This year’s OCAM meeting was a great success. There are many challenges and opportunities lying ahead, which only motivates us to continue our work to ensure that migration becomes the result of a voluntary decision, that the migration process can be regular and that migration becomes an active driver for development in the region.



   About the author:

Marcelo Pisani is the Regional Director of IOM for Central America, North America and the Caribbean. Mr. Pisani has 18 years of experience in project management, development of public policies, and in other areas related to fight poverty and the care of vulnerable populations in emergency situations. Previously he served as IOM's Chief of Mission in Colombia and Zimbabwe, and worked for the World Bank and the United Nations Development Program (UNDP). He is an architect of the Pontifical Catholic University of Chile. 



Internal displacement, extractive transnational corporations and the protection of rights of affected communities

Internal displacement, extractive transnational corporations and the protection of rights of affected communities
Categoria: Environmental Migration
Autor: Guest Contributor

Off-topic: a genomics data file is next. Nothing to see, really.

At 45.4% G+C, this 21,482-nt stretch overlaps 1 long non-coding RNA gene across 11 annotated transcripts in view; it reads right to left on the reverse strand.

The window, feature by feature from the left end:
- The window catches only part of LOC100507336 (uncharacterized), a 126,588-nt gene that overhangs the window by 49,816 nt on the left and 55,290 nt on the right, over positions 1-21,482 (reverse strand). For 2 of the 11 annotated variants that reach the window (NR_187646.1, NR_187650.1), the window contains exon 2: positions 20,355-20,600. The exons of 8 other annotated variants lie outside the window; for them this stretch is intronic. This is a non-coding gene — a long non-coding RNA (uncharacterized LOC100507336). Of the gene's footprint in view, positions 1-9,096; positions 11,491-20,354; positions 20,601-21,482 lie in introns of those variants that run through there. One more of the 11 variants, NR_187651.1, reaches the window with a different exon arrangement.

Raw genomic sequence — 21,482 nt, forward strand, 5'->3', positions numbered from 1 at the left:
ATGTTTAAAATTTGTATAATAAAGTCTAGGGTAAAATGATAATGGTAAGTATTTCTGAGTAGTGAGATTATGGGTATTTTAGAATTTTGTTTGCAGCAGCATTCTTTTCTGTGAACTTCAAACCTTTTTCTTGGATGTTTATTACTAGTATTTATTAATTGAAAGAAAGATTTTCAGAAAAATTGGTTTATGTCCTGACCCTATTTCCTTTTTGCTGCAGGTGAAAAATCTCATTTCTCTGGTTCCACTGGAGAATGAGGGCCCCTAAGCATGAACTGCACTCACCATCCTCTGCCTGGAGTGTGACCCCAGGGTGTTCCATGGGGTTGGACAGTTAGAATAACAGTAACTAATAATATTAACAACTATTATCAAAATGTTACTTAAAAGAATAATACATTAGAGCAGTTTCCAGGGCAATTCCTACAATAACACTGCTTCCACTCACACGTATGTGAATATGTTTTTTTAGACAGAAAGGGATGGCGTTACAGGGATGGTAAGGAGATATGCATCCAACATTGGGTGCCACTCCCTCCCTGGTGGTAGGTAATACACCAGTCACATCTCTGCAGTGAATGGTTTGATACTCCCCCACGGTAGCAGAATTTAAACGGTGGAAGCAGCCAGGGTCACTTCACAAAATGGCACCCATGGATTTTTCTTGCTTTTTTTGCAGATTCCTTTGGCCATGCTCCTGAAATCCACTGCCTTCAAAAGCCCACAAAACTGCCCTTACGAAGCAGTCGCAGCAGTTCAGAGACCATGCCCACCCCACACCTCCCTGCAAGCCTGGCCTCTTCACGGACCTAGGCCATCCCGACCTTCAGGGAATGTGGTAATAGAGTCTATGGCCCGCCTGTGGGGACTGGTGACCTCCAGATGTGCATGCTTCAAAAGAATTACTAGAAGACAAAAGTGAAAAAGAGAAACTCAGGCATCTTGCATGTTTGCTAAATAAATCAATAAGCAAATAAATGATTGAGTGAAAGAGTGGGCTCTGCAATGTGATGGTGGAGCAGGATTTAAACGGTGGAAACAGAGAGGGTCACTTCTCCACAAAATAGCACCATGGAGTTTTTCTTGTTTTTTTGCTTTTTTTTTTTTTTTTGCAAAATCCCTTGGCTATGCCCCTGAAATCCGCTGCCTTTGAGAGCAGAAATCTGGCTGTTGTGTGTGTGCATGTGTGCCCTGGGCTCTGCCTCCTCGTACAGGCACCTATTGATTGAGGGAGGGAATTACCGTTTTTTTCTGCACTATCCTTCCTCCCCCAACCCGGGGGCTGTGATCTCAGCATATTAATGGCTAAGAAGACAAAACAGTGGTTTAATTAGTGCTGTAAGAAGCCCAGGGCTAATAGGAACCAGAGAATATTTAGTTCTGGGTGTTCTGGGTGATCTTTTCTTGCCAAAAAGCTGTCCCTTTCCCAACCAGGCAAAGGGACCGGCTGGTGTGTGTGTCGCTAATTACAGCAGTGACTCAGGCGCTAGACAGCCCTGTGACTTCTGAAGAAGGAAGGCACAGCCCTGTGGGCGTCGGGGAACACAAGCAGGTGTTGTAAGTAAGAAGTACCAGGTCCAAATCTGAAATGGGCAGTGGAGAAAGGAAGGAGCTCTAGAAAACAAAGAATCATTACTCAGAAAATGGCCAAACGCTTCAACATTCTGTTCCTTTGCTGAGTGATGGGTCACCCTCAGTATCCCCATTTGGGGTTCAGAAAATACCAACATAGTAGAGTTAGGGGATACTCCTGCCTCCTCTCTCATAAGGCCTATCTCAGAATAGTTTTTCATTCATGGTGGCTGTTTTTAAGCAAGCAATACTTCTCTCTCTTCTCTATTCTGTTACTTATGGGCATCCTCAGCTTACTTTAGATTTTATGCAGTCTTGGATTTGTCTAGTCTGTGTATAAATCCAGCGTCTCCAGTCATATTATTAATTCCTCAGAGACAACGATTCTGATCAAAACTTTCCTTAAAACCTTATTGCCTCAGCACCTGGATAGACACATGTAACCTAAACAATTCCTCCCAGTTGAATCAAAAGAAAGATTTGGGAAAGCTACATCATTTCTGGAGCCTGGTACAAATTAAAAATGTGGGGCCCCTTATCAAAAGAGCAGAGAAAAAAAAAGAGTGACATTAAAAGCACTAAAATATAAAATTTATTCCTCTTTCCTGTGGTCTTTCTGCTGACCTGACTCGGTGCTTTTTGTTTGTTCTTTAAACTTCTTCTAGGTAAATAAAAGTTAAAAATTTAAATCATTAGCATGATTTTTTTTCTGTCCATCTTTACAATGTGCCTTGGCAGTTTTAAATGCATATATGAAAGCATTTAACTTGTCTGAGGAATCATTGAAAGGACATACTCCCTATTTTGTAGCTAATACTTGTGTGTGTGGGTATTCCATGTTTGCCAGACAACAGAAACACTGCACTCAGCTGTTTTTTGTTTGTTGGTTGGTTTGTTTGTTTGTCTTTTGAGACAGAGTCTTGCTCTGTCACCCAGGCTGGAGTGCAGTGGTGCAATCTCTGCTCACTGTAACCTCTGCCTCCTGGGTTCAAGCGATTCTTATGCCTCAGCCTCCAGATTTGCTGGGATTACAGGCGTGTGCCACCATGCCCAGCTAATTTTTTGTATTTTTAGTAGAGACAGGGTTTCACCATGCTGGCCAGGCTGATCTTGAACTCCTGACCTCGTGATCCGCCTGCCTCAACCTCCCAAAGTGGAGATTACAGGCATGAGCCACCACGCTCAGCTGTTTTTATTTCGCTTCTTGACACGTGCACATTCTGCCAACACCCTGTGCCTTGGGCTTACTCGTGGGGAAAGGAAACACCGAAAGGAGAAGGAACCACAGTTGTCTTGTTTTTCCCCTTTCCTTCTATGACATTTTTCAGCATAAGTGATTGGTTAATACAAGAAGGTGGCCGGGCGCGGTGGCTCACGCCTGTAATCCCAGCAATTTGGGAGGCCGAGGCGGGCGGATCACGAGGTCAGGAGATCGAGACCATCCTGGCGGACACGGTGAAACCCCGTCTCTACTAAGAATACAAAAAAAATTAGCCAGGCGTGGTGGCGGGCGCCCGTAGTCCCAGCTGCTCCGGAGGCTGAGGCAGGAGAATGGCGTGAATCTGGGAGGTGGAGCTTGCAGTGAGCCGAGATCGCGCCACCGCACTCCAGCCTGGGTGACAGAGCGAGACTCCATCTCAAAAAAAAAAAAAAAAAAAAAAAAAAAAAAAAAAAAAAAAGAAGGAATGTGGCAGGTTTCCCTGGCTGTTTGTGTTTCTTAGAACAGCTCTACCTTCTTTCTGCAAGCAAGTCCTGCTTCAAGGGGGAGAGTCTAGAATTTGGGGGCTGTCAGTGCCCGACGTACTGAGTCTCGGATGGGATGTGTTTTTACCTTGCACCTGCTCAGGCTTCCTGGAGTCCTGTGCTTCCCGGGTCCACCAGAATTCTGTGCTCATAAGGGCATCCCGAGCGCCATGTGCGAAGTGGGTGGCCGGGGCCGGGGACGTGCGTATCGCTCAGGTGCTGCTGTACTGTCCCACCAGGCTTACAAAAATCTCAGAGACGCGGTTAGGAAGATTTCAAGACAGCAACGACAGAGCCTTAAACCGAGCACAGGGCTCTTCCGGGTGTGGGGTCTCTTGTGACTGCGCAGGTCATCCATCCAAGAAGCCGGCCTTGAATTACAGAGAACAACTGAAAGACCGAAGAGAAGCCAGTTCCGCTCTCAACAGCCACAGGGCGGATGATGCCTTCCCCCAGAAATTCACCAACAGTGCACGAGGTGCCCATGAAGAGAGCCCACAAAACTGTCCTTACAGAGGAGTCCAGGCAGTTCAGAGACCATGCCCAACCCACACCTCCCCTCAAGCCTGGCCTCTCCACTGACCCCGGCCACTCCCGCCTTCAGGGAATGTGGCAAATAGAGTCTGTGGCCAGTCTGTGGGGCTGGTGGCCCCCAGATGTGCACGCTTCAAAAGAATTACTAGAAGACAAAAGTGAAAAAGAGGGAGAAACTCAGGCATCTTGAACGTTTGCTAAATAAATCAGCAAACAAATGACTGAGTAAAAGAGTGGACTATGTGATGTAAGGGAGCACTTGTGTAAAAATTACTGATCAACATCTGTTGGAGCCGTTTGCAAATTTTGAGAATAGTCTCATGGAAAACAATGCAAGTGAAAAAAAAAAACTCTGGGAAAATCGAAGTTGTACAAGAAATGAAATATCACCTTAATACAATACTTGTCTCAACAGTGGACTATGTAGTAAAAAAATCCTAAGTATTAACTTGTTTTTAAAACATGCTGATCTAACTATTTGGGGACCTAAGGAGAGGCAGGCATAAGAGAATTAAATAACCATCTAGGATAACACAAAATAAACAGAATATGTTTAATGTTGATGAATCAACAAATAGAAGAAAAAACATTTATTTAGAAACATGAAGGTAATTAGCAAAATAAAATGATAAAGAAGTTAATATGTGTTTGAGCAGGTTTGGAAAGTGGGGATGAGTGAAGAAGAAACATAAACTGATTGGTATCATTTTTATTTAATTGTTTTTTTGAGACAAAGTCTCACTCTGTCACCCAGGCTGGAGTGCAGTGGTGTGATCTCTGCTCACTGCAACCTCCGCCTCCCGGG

The export of raw materials, hydrocarbons, and minerals occupy a prominent place in Latin America’s economic model. However, due to the extraction characteristics of some of these resources, environmental conflicts appear in several places around the continent (see details here). According to the UNDP, migration and displacement appear as a result of conflicts due to the activity of extractive industries. In the words of said organization:

"For many developing countries, mineral extraction continues to be an important economic engine with the potential to improve the results of human development, in line with the Sustainable Development Goals (SDGs). When properly managed, mining can create jobs, foster innovation and bring investment and infrastructure to a scale that changes the game in the long term. However, if handled badly, mining can also lead to environmental degradation, displaced populations and an increase in inequality. " (Read more here)

In 1998, the United Nations established the guiding principles of internal displacement to address the protection needs of internally displaced persons. These principles include, among others, the prohibition of arbitrary displacement "in cases of large-scale development projects, which are not justified by a superior or primordial public interest". Although the IACHR has gathered information on the relationship between extractive interests and the displacement of persons, by 2016, in Latin America, only Mexico, Colombia and Peru had adopted laws on internal displacement, and only Guatemala had adopted policies on internal displacement. (see map).